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Boise bakery overwhelmed by support from community, closes early after selling out

Granny C's is being sued by Albertsons, which cited illegal competition by the family-owned bakery.

BOISE, Idaho — Granny C's Bakery had to close early on Wednesday after selling out of nearly all of their baked goods. 

The overwhelming community support comes one day after KTVB reported on a lawsuit filed against the bakery by Albertsons. 

The lawsuit was filed due to concerns over illegal competition, and argues that the bakery is breaking the covenant code and restrictions that help guide what businesses are allowed in the shopping center. 

The CC&R dates to 1987, and states: 

"No portion of the Shopping Center other than the Leased Premises shall be used as a supermarket (which shall be defined as any store or department containing at least 5,000 square feet of floor area, including aisle space and storage, primarily devoted to the retail sale of food for off-premises consumption); as a bakery or delicatessen; for the sale of fresh or frozen meat, fish, poultry or produce for off-premises consumption; or for the sale of alcoholic beverages for off-premises consumption."  

Granny C's owner Brad DeBoer told KTVB that he's not violating his lease. In his letter of intent, he stated that he would be running a bakery that would bake bread, cupcakes, specialty cakes, pastries and pies, and serve specialty coffee.

His lease doesn’t have the same restrictions the CC&R has. It instead states: "no supermarket exceeding 5,000 [square feet] that includes a bakery" can open in the shopping center. There’s no mention that a smaller bakery on its own cannot operate there. 

The difference between the lease and the CC&R comes down to the semi-colon in the CC&R separating the clause about the size of the store and the prohibited uses. This has left DeBoer in a frustrating position.

"Then the property managers, how they can tell me and send out a lease that they say isn’t in violation of the CC&Rs,” he said.

MORE: Albertsons sues Boise bakery, cites illegal competition

Because of this lawsuit, people showed up to the bakery in droves on Wednesday to show their support - buying up just about everything in the store.

"It makes me happy actually, I'm glad we're not the only ones that want to come out and give them support and make sure we can do everything they can so they don't get shut down and show them love,” said Andrew Maynard, a supporter of the bakery.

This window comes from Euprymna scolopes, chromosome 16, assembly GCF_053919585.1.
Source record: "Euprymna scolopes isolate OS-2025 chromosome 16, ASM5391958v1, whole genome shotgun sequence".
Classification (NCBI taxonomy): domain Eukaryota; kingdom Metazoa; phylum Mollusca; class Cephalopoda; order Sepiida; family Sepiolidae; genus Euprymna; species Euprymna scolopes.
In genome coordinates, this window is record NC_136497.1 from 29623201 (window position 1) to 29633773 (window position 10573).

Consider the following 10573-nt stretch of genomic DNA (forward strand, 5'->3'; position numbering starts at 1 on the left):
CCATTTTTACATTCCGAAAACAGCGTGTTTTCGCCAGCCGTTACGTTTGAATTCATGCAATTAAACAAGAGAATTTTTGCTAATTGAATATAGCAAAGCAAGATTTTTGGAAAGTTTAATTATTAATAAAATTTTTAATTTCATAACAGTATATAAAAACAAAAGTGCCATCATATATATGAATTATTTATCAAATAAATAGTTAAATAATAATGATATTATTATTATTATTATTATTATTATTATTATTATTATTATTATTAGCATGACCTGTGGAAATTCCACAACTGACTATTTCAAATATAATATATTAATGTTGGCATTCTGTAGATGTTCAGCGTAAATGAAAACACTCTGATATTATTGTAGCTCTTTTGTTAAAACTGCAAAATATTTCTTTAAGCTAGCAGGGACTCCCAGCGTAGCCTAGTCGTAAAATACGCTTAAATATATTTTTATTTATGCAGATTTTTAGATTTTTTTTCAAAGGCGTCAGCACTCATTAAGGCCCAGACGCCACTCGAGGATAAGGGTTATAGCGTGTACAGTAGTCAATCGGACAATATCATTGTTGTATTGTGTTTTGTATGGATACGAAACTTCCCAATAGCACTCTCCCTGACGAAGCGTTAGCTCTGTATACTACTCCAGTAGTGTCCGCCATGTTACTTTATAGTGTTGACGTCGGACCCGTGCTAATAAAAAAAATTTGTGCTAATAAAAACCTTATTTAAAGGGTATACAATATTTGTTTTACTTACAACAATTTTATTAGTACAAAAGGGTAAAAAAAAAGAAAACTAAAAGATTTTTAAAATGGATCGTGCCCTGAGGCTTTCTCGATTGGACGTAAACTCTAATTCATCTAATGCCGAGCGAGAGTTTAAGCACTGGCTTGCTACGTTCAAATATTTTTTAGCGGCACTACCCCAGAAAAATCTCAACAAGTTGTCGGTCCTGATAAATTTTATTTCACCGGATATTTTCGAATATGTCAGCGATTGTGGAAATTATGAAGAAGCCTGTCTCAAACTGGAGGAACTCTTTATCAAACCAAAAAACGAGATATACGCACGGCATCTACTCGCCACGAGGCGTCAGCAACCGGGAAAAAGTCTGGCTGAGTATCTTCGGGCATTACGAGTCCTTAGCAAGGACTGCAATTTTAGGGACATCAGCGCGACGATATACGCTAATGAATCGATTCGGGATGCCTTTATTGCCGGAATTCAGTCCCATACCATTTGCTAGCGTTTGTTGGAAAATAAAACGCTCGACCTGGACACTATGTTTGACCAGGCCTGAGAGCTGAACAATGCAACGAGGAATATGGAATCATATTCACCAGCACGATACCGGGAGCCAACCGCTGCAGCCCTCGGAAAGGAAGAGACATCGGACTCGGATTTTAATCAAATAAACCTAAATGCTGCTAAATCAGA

The people who showed up to support the bakery were surprised by the lawsuit from Albertsons.

"They don’t have anything that can compare to these guys to be losing business,” said Jessica Hammer, another supporter. “They don't have the cupcakes that these guys [Granny C’s] do, they have generic cupcakes and muffins.”

Credit: Troy Colson
Granny C's had to close early after selling out of most of their baked goods.

DeBoer was emotional when speaking with KTVB about the community support.

“There is no way that I could not say thank you,” he said. “There has been a huge outpouring, from the community. The amount of appreciation showed for our business has been immense.”

Because of this lawsuit, the future is up in the air right now for Granny C's.

"I don't see a way out for us - it's here or bust," DeBoer said, noting that he hasn't talked to his landlord about this issue.

On Wednesday, Albertsons released a statement regarding the lawsuit:

“Albertsons Companies operates grocery stores with other small businesses and tenants in shopping centers locally and around the country, and we recognize how these businesses can help communities thrive. That isn't what this issue is about. Typically, shopping center businesses have mutual interests, and all can benefit from their neighbors, and our team works hard to ensure we are a good neighbor. All shopping centers are governed by defined covenants—similar to a homeowners or neighborhood association —to protect the value of the respective businesses. This is for everyone’s benefit. In this instance, Albertsons seeks to address its landlord’s failure to follow the agreed-upon restrictions. Prior to filing suit, we notified the landlord of our concerns, and the landlord failed to adequately respond. Our objective here is to fairly resolve the situation to the mutual satisfaction of everyone, which is consistent with our business practices.”

KTVB tried to contact the landlord - FPA Shoppes at Hillcrest, a development company based out of California, who was also listed in the lawsuit. They have not responded.

Granny C's is planning on reopening Thursday morning at 6 a.m. They're planning on having double of most things, so they don't run out.